25 best horror TV shows ever
Twin Peaks (1990)
Created by David Lynch (Blue Velvet) this surreal supernatural murder-mystery was often bewildering and frequently terrifying, never less so when Lynch was hands-on as director. Lynch regular Kyle MacLachlan played Agent Dale Cooper, who arrives in the town of Twin Peaks to investigate the murder of Prom Queen Laura Palmer. Disorientating touches included Cooper’s recurring dreams about a dwarf talking backwards, but the show-stopping bogeyman was the demonic Killer Bob, who could transfer his essence from body to body – and even into Agent Cooper.
Doctor Who (1963)
When the venerable series blasted back in 2005, it unleashed a new horde of horrors – zombie grannies, human Daleks, Clockwork men and, creepiest of all, the Weeping Angels. So iconic are these stone harpies that they’ve come back again and again. But the old series didn’t shirk on the teatime horrors, even in black and white, with Yetis and Robomen and seaweed monsters. Viewers of a certain age have never forgotten Jon Pertwee’s Doctor facing the giant maggots – made from inflated condoms, which actually makes them creepier.
This jolting parody of a ‘live’ TV special, investigating ‘the most haunted house in Britain’ was shown on Hallowe’en night 20 years ago. Although it was billed as a play, the BBC did its job too well and many viewers were quickly taken in. The descent into supernatural terror and the manifestations of the dreadful spectre ‘Pipes’, witnessed by such reassuring faces as Craig Charles, Michael Parkinson and Sarah Greene, seemed horribly real. Writer Stephen Volk later created the powerful series Afterlife, starring Lesley Sharpe as a reluctant medium.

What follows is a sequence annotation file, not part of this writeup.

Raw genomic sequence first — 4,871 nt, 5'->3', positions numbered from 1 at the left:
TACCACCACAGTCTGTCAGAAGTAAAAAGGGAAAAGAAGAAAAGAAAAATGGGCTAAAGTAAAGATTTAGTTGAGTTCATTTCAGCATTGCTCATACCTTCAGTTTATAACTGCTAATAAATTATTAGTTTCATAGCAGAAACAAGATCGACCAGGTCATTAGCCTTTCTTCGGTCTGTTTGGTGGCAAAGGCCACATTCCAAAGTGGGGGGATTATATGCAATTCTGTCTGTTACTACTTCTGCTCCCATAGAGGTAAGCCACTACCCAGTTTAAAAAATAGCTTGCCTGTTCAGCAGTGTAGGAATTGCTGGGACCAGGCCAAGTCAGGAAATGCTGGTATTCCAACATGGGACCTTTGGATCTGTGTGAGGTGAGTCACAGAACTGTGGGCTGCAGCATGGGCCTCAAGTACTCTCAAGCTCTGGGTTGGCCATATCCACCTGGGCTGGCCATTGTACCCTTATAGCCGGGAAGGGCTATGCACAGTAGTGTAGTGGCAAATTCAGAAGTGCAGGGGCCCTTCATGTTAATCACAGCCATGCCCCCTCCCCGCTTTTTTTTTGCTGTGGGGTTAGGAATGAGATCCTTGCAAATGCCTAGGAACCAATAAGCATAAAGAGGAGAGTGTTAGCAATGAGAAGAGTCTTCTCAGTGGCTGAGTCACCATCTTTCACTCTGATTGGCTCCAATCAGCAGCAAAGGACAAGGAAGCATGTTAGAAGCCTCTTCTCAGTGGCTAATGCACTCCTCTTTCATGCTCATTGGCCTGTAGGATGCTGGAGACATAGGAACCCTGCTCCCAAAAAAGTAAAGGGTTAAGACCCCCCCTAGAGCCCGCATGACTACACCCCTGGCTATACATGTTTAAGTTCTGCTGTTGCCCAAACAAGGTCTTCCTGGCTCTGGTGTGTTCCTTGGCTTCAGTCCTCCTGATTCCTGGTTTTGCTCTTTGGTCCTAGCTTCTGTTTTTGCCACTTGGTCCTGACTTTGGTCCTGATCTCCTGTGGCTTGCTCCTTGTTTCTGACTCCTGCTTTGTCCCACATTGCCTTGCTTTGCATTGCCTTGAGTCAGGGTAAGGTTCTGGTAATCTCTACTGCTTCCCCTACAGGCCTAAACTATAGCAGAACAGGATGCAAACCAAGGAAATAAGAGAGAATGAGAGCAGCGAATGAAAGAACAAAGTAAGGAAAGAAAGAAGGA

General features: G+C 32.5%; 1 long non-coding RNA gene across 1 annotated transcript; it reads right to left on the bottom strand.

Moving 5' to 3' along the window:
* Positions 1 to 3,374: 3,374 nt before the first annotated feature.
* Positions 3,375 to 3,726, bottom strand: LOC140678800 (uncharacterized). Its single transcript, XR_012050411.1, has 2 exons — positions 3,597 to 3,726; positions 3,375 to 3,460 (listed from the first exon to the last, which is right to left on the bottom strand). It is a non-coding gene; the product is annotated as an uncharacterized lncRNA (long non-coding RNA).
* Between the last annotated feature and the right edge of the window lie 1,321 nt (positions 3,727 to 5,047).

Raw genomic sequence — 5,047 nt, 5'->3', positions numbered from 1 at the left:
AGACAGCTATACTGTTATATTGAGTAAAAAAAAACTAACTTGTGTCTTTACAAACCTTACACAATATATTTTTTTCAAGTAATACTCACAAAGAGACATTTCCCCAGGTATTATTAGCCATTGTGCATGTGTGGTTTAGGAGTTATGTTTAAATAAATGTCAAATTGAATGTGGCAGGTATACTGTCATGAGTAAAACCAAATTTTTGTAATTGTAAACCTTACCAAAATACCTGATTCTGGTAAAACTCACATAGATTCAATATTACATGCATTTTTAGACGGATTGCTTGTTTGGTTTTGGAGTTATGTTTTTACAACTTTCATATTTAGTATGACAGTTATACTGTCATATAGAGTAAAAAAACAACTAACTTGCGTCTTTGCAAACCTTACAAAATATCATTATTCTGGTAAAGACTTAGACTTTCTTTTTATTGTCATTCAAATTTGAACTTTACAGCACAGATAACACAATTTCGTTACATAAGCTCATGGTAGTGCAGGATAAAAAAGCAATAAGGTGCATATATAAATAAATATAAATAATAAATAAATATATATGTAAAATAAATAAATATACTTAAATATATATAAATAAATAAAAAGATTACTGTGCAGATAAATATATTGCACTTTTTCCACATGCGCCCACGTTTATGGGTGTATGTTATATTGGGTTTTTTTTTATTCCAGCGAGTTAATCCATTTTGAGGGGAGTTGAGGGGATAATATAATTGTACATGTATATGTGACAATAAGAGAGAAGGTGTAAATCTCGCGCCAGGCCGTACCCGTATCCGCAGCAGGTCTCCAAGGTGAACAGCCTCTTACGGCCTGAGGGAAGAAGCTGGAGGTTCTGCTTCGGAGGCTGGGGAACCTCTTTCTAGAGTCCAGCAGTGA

Buffy the Vampire Slayer (1997)
After Buffy’s shoddy cinematic debut, nobody expected much from the TV adventures of a vampire-snuffing cheerleader, but boy, were we wrong. Joss Whedon – since raised to geek godhood by Cabin in the Woods and The Avengers – changed the face of television with his story arcs and series finales, also raising the bar for the genre as Buffy suffered all the agonies of High School, with vampires thrown in. Standout Buffy episodes featured a swim team of Fishmen, a vengeful goddess, the ghastly Gentlemen and a corrupt mayor who turned into a giant serpent.
Buffy’s boyfriend Angel (David Boreanaz), a vampire with a soul, turned out to be one of the most interesting characters in the show – so was set up with a series and a posse of his own in Los Angeles. Joss Whedon gave Angel a more grown-up spin, with Vincent Kartheiser (later in Mad Men) as Angel’s troubled teenage son, and Amy Acker as Fred, a kooky free spirit from another dimension. There was no shortage of chills either, especially when Angel’s long-suppressed dark side held sway.